This invention is directed to a lightweight resistive screen for underwater sound absorption and more particularly to a novel method for constructing the same. The screen may also be used as a fine liquid filter.

2. Description of the Prior Art

Sound absorbing bodies are known for use where sound absorption is necessary. For example, U.S. Pat. No. 4,113,053 illustrates a sound absorbing body having a number or sound absorbing cavities that are inclined at an angle which is smallerthan 80.degree. with respect to a transverse horizontal sectional plane of the body wherein said sound absorbing cavities are opened at the sound incident surface. And, U.S. Pat. No. 4,164,727 illustrates an underwater acoustic absorber and reflectorhaving an impervious rigid metal bonded to a rubber tile and when installed on baffle plates of an underwater vehicle the absorber maintains its efficiency under hydraulic pressure. Further, U.S. Pat. No. 4,150,850 and its divisional U.S. Pat. No.4,077,821 illustrate use of foam type laminates, particularly in automotive headliners, where sound attenuation is very important. And, U.S. Pat. No. 4,247,586 illustrates a similar use as the two U.S. patents enunciated just above but goes one stepfurther by providing various types of depressions which can be filled with sound absorbing materials.

SUMMARY OF THE INVENTION

The present invention provides a method for preparing a resistive screen for underwater sound absorption utilizing a stiffening type structure, adding a plastic material to the cells within said structure, heating said structure under pressureand forming small apertures within said plastic material. The present invention also provides the ultimate structure's use as a very fine liquid filter.

STATEMENT OF THE OBJECTS OF THE INVENTION

An object of the present invention is to provide a method for preparing a lightweight resistive screen for underwater sound absorption.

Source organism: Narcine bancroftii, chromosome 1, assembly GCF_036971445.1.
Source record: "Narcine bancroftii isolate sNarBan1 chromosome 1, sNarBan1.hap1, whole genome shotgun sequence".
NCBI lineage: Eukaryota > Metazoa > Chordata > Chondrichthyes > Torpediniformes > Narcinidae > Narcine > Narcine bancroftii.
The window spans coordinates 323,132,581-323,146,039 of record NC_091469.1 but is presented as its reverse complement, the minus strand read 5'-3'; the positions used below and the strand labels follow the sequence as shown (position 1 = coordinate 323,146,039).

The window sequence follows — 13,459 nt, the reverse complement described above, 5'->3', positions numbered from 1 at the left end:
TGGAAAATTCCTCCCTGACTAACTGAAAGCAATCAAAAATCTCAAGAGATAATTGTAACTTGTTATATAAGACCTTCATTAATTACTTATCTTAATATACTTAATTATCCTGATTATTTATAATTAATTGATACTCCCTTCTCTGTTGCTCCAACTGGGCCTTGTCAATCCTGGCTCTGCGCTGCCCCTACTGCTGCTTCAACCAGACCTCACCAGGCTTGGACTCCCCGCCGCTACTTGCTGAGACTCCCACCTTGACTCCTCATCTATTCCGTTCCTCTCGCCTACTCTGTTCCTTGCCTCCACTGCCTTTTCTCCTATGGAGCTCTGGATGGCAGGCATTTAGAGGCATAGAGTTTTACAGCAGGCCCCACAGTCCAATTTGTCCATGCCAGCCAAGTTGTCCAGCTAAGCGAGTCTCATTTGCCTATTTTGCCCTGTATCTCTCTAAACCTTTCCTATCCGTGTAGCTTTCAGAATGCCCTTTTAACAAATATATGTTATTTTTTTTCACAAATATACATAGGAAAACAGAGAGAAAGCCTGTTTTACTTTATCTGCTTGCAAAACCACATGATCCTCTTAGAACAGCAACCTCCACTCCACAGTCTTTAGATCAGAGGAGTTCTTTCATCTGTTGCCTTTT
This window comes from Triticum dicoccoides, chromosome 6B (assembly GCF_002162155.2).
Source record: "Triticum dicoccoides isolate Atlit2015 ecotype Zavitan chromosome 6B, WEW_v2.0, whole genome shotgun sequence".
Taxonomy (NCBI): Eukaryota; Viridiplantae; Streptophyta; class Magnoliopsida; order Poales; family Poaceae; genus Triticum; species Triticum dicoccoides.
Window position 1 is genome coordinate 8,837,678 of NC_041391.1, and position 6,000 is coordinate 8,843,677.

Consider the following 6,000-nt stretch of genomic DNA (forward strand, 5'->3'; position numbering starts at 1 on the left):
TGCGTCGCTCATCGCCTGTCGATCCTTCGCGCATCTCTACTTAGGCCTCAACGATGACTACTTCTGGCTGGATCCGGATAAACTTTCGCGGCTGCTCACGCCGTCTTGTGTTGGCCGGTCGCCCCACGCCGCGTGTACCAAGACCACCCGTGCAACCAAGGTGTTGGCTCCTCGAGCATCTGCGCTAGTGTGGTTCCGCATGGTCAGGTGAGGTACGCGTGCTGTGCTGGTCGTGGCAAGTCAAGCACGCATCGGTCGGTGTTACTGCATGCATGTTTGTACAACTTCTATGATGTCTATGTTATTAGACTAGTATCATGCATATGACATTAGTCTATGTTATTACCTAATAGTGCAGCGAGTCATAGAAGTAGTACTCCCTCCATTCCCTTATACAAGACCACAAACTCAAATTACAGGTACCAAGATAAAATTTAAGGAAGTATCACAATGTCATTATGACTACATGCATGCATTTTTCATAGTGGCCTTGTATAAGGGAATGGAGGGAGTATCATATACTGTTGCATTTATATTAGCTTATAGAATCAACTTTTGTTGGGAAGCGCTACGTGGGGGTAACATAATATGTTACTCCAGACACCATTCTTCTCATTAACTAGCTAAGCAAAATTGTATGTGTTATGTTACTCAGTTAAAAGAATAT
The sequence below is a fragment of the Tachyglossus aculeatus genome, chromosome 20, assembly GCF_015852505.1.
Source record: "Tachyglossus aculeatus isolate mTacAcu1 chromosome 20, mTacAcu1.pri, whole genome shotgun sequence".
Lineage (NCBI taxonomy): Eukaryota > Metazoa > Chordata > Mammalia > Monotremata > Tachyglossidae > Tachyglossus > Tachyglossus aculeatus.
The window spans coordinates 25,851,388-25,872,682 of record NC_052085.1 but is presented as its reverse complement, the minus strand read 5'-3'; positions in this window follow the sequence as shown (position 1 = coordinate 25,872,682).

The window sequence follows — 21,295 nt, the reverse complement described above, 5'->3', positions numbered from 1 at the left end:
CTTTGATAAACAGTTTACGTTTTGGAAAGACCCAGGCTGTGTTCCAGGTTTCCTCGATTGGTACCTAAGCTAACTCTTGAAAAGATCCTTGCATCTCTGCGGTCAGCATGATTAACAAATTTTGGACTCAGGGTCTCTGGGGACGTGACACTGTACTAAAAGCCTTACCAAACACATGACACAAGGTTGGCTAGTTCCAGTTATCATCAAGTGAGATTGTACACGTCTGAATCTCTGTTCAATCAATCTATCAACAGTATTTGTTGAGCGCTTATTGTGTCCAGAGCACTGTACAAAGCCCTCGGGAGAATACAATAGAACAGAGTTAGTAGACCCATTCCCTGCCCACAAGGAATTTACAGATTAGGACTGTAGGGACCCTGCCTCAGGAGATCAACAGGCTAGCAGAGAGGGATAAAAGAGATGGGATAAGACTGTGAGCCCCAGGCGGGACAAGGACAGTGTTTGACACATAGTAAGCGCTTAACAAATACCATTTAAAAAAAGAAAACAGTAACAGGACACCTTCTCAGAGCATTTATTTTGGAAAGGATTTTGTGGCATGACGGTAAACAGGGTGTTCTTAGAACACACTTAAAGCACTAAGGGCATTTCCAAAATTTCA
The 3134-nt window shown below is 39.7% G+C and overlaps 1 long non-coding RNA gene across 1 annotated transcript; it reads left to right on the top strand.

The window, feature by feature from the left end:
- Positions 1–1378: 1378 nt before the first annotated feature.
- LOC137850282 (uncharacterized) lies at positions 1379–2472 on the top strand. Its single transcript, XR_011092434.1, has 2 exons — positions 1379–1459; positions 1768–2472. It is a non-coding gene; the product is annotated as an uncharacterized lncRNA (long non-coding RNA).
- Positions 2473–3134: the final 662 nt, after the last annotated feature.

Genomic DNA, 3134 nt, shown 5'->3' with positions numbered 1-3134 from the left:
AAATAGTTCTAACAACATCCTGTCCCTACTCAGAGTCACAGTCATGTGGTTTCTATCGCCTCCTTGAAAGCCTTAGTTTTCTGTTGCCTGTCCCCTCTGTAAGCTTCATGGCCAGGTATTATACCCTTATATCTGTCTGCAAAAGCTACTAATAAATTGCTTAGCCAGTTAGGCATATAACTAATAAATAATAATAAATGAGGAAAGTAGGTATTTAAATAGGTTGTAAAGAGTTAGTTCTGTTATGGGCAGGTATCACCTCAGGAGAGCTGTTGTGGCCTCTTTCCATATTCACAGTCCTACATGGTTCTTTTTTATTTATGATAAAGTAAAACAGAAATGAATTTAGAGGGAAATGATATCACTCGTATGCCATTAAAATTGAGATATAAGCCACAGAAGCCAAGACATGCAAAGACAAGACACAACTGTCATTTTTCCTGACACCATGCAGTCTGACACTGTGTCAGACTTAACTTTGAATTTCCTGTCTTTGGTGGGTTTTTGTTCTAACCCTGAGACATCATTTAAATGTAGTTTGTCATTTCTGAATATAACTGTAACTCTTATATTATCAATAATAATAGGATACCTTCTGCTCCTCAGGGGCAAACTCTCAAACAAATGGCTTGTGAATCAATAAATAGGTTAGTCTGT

Another object of the present invention is to provide a method for preparing a lightweight resistive screen for underwater sound absorption which provides substantial weight reduction, size reduction, and cost reduction.

Still another object of the present invention is to provide a method for preparing a lightweight resistive screen utilizable as a very fine liquid filter.

Other objects and many of the attendant advantages of this invention will be readily appreciated as the same becomes better understood by reference to the following detailed description.

DESCRIPTION OF THE PREFERRED EMBODIMENTS

A honeycomb type structure of steel or aluminum having a thickness of from about one fourth inch to one inch and a core size of from one half inch to one inch is filled with a plastic molding powder. Such molding plastic powder is athermosetting plastic and preferably an epoxy resin, a polyester resin or a polyimide resin. The honeycomb type structure containing the plastic powder is then inserted into a standard type molding press utilizing appropriate heat and pressure for thetype thermosetting plastic material used to form a rigid structure. The stiffness of the honeycomb type structure is enhanced by the intimate bonding of the plastic matrix to the walls of the metal honeycomb structure and the structure is controlled toyield a thickness of about one quarter inch to one inch.